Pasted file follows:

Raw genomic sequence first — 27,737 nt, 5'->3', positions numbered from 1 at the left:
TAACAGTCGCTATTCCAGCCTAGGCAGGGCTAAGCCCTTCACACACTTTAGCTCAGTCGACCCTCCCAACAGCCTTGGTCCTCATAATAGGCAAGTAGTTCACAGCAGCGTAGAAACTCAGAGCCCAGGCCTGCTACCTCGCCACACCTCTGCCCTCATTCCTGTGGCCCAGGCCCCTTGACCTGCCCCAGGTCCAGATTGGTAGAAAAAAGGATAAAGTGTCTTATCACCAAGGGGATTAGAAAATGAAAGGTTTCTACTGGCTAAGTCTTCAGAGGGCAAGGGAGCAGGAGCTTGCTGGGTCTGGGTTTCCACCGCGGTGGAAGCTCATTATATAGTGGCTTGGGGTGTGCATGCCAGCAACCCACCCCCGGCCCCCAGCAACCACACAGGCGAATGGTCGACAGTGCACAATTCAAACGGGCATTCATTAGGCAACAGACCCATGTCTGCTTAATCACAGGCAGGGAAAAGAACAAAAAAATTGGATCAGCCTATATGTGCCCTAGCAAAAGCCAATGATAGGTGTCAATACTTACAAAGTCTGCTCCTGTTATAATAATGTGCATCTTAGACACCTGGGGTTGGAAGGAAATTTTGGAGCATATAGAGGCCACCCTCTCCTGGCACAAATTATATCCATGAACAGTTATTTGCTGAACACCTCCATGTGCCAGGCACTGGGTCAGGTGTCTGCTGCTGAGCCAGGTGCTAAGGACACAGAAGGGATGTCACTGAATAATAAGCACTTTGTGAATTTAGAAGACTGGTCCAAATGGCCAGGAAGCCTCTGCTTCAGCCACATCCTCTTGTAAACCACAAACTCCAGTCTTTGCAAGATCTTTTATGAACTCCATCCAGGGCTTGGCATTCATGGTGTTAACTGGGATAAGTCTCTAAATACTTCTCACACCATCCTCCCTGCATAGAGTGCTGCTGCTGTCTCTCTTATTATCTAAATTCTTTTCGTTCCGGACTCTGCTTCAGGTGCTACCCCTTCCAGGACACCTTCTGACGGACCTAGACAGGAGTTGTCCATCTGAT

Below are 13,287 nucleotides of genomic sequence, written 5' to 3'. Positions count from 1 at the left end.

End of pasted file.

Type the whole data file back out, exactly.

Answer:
Raw genomic sequence first — 27,737 nt, 5'->3', positions numbered from 1 at the left:
TAACAGTCGCTATTCCAGCCTAGGCAGGGCTAAGCCCTTCACACACTTTAGCTCAGTCGACCCTCCCAACAGCCTTGGTCCTCATAATAGGCAAGTAGTTCACAGCAGCGTAGAAACTCAGAGCCCAGGCCTGCTACCTCGCCACACCTCTGCCCTCATTCCTGTGGCCCAGGCCCCTTGACCTGCCCCAGGTCCAGATTGGTAGAAAAAAGGATAAAGTGTCTTATCACCAAGGGGATTAGAAAATGAAAGGTTTCTACTGGCTAAGTCTTCAGAGGGCAAGGGAGCAGGAGCTTGCTGGGTCTGGGTTTCCACCGCGGTGGAAGCTCATTATATAGTGGCTTGGGGTGTGCATGCCAGCAACCCACCCCCGGCCCCCAGCAACCACACAGGCGAATGGTCGACAGTGCACAATTCAAACGGGCATTCATTAGGCAACAGACCCATGTCTGCTTAATCACAGGCAGGGAAAAGAACAAAAAAATTGGATCAGCCTATATGTGCCCTAGCAAAAGCCAATGATAGGTGTCAATACTTACAAAGTCTGCTCCTGTTATAATAATGTGCATCTTAGACACCTGGGGTTGGAAGGAAATTTTGGAGCATATAGAGGCCACCCTCTCCTGGCACAAATTATATCCATGAACAGTTATTTGCTGAACACCTCCATGTGCCAGGCACTGGGTCAGGTGTCTGCTGCTGAGCCAGGTGCTAAGGACACAGAAGGGATGTCACTGAATAATAAGCACTTTGTGAATTTAGAAGACTGGTCCAAATGGCCAGGAAGCCTCTGCTTCAGCCACATCCTCTTGTAAACCACAAACTCCAGTCTTTGCAAGATCTTTTATGAACTCCATCCAGGGCTTGGCATTCATGGTGTTAACTGGGATAAGTCTCTAAATACTTCTCACACCATCCTCCCTGCATAGAGTGCTGCTGCTGTCTCTCTTATTATCTAAATTCTTTTCGTTCCGGACTCTGCTTCAGGTGCTACCCCTTCCAGGACACCTTCTGACGGACCTAGACAGGAGTTGTCCATCTGAT

Below are 13,287 nucleotides of genomic sequence, written 5' to 3'. Positions count from 1 at the left end.